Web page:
The 2019 Summertime pipes are here, or will be shortly, depending on your favorite Peterson source. This year’s line features a soft, textured version of the new in-house rustication and a ruby-hued stain (not chocolate, as some seemingly color-blind folks might try to tell you) which creates the effect of one of my favorite candies from childhood, French burnt peanuts (think M&Ms De Luxe):
A dozen shapes are in the lineup: 01, 03, 05, 68, 69, 106, 120, 221, 606, 999, X220 and XL02, which represents a good cross-section of the Classic Range.
The 05, 68 and XL02 strike my fancy, but what I actually look for in any rusticated Pete is the random nature of the rustication itself. I like it when the crown of the bowl has some ripples across it, or when the bowl sides pinch in a bit, eschewing any hint of a regular pattern.
In a recent episode of PipesMagazineRadio, Brian Levine interviewed Glen Whelan at the IPCPR, and Glen said it takes a craftsman about 5-6 minutes to rusticate an Aran rusticated. I would expect about the same for this finish and perhaps a bit longer for the sharper Rosslare Classic, but what do I know? (Like Levine, however, I am an expert on my own opinion, and I’m hoping Peterson might go one step beyond the Rosslare some day with a really gnarly, stand-out rustication that might qualify for a Premier-grade sterling-mount System.)
Aside from the ruby-red FBP (French burnt-peanut) finish, the 2019 Summertime features an acrylic marmalade fishtail mouthpiece with a great 4.4mm button on the two bents I’ve examined (a 69 and a 303) and an even better 4.2mm on the 606 straight. Just for comparison, when Peterson first issued their acrylic mouthpieces back around 2003, 4.7-4.8 was about the standard. That .5mm makes a difference when you’re clenching acrylic, and I’m quite happy with 4.2 to 4.4. There was no stain in the pipes I examined, and no visible tear-away in the air holes.
The bowls are hand-stamped, which takes considerable hand-strength and coordination as I found out for myself when I was at the factory last month , requiring one to push in the stamp while rocking it left to right and up to down (all my attempts went to the reject bin). The fat “Peterson’s” in script over all-caps OF DUBLIN stamp has been used, with a small caps SUMMERTIME beneath. Shape numbers have also been hand-stamped. But where oh where has the year gone? A “2019” would have been nice, but maybe the line isn’t going to be an annual.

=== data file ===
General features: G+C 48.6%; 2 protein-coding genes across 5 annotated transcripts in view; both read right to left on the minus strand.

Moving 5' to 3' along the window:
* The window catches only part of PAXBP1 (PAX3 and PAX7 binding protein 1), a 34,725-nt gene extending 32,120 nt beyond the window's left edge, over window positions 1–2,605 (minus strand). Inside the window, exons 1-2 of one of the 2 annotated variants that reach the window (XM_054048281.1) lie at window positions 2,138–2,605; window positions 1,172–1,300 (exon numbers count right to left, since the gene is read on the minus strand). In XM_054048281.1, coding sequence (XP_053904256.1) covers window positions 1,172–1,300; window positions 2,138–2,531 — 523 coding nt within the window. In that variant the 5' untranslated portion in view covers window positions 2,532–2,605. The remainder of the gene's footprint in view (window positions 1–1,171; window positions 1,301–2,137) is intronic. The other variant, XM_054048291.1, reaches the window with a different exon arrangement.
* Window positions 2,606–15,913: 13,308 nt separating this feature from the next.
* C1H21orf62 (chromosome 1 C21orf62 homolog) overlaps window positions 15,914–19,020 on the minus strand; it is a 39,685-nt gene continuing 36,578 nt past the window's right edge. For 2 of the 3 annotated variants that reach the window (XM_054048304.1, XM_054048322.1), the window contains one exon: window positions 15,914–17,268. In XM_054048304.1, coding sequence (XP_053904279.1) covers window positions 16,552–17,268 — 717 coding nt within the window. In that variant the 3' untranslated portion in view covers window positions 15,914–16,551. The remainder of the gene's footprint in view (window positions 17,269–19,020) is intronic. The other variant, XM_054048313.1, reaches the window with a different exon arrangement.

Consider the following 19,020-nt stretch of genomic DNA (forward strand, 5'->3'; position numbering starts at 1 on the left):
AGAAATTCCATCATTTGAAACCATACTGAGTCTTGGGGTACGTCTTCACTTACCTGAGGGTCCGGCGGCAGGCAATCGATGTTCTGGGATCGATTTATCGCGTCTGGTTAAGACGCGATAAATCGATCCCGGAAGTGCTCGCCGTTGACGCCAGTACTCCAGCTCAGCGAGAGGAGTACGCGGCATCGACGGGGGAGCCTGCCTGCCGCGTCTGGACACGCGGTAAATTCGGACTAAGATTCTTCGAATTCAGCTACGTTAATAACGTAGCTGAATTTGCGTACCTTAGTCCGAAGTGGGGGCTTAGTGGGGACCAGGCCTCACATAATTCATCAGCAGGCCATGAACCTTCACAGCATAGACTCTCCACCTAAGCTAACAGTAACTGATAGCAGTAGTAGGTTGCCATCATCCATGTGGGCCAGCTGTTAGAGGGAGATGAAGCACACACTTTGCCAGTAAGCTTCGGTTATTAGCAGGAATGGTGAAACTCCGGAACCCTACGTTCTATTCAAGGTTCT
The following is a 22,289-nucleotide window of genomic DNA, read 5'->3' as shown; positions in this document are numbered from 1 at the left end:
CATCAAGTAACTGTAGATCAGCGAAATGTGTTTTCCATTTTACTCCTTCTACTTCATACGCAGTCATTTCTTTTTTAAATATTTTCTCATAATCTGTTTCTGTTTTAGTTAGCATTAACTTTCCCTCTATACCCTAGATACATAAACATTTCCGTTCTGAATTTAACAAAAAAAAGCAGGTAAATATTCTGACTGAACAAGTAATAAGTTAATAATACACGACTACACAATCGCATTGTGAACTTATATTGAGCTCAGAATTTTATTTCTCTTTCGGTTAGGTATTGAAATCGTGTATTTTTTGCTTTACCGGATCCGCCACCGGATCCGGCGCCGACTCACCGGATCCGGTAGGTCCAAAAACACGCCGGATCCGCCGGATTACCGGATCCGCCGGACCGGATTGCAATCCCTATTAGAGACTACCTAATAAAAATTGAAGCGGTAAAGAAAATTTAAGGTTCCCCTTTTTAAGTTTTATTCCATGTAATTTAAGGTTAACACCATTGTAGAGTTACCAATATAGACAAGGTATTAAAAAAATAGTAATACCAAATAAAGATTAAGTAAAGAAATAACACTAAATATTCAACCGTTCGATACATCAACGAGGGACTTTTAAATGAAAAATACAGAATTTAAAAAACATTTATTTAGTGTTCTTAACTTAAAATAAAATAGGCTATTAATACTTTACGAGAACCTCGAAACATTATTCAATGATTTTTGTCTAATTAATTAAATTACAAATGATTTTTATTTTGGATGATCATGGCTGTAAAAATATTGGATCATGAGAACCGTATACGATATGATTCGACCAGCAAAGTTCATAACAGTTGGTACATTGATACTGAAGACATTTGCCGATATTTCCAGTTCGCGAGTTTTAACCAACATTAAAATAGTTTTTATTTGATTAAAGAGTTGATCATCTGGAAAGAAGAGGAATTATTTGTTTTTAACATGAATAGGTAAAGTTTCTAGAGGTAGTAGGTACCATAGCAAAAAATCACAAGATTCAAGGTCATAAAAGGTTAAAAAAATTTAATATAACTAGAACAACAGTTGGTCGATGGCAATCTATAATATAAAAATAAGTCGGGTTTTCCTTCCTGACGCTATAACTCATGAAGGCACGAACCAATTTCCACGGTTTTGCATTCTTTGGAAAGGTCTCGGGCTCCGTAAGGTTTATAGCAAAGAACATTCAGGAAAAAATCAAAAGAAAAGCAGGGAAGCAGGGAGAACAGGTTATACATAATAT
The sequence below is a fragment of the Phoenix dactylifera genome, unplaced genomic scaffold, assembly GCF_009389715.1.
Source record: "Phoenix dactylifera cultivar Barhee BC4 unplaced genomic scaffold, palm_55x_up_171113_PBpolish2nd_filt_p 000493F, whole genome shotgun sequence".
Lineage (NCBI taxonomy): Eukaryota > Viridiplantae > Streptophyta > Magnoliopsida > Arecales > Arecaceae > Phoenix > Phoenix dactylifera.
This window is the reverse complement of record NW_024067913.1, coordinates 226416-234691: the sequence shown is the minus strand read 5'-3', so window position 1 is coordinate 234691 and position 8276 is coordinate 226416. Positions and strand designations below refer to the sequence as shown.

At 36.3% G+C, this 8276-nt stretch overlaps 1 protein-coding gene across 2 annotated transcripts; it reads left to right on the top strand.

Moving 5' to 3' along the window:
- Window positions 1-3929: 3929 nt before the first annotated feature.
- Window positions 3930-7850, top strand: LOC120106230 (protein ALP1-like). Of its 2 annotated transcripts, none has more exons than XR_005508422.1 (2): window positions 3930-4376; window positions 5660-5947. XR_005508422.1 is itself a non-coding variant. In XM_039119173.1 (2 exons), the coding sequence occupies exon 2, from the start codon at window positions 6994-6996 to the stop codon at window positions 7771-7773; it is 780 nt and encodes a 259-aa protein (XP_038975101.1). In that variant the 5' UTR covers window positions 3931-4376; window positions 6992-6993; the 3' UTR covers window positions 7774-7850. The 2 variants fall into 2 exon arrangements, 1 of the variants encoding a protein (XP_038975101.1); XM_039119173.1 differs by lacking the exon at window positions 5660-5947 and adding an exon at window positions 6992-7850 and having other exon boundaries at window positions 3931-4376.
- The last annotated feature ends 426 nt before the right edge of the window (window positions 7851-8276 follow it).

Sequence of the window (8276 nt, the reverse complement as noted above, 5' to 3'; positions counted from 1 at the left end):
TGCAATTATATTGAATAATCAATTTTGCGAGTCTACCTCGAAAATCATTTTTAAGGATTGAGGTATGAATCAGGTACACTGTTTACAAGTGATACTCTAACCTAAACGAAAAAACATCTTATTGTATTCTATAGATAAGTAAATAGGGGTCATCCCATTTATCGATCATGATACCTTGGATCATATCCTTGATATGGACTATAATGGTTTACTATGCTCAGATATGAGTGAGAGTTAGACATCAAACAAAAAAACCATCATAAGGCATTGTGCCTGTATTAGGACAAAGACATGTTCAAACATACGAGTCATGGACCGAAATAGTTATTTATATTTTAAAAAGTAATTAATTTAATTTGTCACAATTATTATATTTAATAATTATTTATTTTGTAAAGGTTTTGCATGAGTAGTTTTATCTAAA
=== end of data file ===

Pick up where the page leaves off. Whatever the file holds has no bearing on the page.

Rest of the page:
The nickel ferrules, all bright and shiny this year, have the K&P maker’s mark over PETERSON in small caps, a stamp which has been on Peterson nickel-mount ferrules since 1896. I’m still hoping for the return of the classic nickel-mount marks of shamrock, wolf hound and round tower, which were on all nickel ferrules from 1896 to about 1963.
If the Summertime seems like it’s been around a long time, it actually hasn’t. What makes it seem so is that it was linked up with the annual 100gr aromatic Summertime Blends and their gorgeous, embossed old-time hinged tins. These are seen above, from 2010 through 2013 (top row) and 2014 to 2018 (bottom). The first six were designed by Peterson’s own Elke Ullman, since retired, but who has promised an interview at some point for the blog, as she was responsible for the creation of many of the Dublin era’s great special collections.
Peterson began issuing its annual commemorative pipes in 1998, as those of you with a copy of The Peterson Pipe know, beginning with the high-grade LIMITED EDITION / POY and the gateway St. Patrick’s Day and Fourth of July lines. Other annuals have come and gone, but the St. Patrick’s Day and Christmas are still with us.
The first Summertime line (seen in the chart above) was introduced using all Classic Range shapes in 2016, a nickel army mount with a smooth royal blue finish, tangerine acrylic fishtail and silver hot-foil P.
The Summertime 2017 commemorative was actually double-described as the Summertime 2017 line and as the Tara line. Quite striking visually, as well as a refreshing change from what has become an overload of army mount lines, the 2017 is memorable not only for the nickel band with its sun stamp and flaming orange acrylic mouthpiece, but because—as used to always be the case—it included two collectible shapes, the XL16 (Sherlock Holmes Professor) and the amazing D18 (Founder’s Edition) oom paul.
Last year there was a similar confusion with the Summertime 2018, as it was known across the pond, and what was called the Burren line here in the US. The line was a follow-up to the very small batch hand-selected Rogha System sterling mount sandblast naturals that had seen three previous releases exclusively through Italy’s Sansonne Smoking Store. The Burren line has proved quite successful and is still available. As one of the very few natural pipes currently on the market, I can see why—they’re the sweetest smokes imaginable and a joy to watch as they darken with smoking.
As this year’s Summertime is actually stamped Summertime—although it lacks no year stamp—I wouldn’t be surprised if, like the Christmas annuals, it doesn’t disappear from the market fairly quickly. Having made that caveat, I should add that I do see some examples of both the 2017 and 2018 lines still available in several on-line shops.
Thanks to Peterson & Laudisi.
Photos by Chas. Mundungus
TIN TALK #11:
“The letter kills, but the spirit giveth life.”